Kenpo is widely recognized as a martial art that has its roots in Hawaii. It was however Dr. James Mitose, a Japanese-American who was largely responsible for spreading Kenpo throughout the Hawaiian Islands.
Born in Hawaii in 1916 Mitose was sent to Kyushu, Japan at the age of five for schooling in his ancestral art of self-defense called “kosho-ryu,” said to be based directly on Shao-lin kung-fu. Mitose returned to Hawaii in 1936 and five years later he organized the Official Self-Defense Club in Honolulu.
Mitose emphasized the attacking of vital areas by punching, striking, chopping, thrusting and poking. Similar to Japanese atei-waza in that it also employed throws, locks and takedowns, it differed technically and philosophically. It employs linear and circular moves, using intermittent power.
The art of Kenpo continued to flourish and grow under the leadership of Mitoseís five senior students: Thomas Young, William K.S. Chow, Paul Yamaguchi, Arthur Keawe, and Edward Lowe.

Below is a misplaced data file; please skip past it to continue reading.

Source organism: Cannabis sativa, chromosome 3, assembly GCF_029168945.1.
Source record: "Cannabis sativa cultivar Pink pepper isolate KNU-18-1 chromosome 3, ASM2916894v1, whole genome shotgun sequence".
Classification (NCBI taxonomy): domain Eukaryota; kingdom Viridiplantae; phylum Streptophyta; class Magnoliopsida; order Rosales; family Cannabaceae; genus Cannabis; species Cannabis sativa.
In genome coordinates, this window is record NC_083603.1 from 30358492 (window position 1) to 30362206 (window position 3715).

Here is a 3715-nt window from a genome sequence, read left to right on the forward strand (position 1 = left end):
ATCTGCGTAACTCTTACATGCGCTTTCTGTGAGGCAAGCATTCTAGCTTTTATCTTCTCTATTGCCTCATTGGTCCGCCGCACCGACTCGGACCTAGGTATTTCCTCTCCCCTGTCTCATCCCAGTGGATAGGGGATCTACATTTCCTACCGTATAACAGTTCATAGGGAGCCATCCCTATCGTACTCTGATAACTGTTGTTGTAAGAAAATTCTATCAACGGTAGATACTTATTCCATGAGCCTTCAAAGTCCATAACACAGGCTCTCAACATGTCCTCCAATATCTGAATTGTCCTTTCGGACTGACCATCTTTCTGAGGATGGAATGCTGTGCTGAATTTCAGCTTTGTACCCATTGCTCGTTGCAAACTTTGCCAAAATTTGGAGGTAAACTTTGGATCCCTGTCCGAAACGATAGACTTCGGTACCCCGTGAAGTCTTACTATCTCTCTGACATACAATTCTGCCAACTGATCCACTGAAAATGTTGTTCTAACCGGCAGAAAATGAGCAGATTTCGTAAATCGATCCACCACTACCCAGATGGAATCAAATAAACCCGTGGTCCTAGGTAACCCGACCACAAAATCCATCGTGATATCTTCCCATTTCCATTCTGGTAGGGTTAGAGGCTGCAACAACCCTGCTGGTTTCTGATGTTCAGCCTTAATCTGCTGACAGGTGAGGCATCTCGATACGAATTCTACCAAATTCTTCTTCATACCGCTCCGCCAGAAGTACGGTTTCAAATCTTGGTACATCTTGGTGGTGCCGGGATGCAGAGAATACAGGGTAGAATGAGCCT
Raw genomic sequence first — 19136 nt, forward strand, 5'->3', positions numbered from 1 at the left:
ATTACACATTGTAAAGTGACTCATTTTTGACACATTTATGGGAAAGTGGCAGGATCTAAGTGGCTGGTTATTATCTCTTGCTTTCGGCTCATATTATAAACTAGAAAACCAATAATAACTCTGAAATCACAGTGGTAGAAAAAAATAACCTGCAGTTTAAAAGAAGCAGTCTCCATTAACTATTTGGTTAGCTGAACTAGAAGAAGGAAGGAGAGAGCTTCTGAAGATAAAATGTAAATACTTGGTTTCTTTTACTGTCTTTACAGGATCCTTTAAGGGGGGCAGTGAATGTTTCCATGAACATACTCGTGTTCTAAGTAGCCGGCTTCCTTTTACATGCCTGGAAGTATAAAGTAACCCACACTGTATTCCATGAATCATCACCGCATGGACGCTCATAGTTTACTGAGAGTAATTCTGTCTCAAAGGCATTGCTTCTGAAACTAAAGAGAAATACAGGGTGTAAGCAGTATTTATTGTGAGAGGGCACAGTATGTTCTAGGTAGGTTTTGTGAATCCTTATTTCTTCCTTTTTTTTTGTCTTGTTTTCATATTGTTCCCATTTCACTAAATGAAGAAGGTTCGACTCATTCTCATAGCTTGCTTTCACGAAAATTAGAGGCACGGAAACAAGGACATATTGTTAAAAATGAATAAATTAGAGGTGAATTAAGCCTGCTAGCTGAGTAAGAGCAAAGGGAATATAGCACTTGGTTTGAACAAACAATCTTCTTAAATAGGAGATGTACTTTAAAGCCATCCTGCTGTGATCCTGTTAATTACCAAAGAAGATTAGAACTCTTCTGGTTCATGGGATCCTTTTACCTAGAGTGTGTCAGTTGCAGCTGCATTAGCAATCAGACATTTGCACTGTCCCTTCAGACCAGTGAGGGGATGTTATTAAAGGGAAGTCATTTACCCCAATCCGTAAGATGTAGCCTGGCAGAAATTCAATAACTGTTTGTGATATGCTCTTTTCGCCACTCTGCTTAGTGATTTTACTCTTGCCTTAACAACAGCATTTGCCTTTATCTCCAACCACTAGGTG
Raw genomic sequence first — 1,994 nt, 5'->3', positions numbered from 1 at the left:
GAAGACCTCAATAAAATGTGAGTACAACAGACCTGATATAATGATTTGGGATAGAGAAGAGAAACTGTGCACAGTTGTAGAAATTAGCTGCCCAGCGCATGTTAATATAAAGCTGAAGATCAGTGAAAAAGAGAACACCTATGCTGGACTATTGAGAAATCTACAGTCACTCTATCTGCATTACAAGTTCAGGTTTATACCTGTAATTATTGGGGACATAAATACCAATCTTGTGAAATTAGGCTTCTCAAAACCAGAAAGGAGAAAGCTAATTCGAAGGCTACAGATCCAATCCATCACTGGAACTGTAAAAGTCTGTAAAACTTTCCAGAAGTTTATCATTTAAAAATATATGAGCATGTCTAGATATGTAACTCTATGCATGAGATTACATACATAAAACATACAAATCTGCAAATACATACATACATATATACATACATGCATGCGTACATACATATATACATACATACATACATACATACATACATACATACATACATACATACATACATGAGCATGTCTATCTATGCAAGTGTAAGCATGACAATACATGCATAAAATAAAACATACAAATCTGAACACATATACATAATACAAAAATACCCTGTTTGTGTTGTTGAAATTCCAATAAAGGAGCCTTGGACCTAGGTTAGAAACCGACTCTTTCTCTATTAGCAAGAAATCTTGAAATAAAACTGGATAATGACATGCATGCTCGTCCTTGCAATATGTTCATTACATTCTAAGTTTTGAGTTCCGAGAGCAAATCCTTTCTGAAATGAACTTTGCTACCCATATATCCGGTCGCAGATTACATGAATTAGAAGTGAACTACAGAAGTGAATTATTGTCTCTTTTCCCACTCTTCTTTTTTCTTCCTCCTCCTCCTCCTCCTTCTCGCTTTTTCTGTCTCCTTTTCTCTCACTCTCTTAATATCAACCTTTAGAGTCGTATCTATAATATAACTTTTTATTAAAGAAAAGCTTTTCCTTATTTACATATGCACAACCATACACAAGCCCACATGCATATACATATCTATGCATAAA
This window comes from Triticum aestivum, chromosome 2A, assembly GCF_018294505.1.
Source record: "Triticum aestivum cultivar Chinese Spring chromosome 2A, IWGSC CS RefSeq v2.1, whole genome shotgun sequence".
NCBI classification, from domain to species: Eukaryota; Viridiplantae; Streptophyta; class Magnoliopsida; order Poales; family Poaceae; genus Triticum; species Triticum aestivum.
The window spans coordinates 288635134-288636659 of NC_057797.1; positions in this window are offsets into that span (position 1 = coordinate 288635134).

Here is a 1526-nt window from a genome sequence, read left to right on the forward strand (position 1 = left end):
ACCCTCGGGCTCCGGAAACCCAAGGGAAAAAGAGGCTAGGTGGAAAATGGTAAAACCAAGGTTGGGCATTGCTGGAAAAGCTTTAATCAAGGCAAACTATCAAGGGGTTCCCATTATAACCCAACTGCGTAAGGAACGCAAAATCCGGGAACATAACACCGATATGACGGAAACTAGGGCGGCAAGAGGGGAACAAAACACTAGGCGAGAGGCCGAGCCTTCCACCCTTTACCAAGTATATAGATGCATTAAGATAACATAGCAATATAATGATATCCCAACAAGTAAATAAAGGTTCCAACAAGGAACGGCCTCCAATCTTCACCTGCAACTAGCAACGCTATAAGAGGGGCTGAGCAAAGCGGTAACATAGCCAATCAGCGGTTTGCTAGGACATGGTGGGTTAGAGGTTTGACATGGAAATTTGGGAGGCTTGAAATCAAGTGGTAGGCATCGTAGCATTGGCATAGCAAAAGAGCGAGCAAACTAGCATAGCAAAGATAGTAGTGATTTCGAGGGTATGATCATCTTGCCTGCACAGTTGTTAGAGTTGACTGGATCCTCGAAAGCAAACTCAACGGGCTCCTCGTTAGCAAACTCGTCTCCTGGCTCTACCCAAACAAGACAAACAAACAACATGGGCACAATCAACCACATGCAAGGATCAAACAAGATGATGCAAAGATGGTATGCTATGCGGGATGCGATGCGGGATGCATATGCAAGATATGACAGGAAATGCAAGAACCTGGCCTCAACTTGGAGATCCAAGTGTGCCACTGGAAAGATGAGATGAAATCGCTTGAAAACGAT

William Chow played a significant role in the evolution of Kenpo in the mainland. Chow trained a great number of students to the rank of black belt, including Adriano Emperado, Ralph Castro, Bobby Lowe, Sam Kuoha and Ed Parker.
Ed Parker became a leading figure in the development of Kenpo in the United States and was dubbed the “Father of Kenpo Karate” in America. Parker systematized and categorized all the basic Kenpo elements into a step-by-step instruction Adriano Emperado co-founded kajukenbo system. The name is an acronym derived from the five disciplines of its founders: ka from karate, ju from judo/ju-jitsu, ken from kenpo, and bo from Chinese boxing.
Sam Kuoha also continues the Kenpo tradition as head of the Kara-Ho Kenpo Karate system worldwide.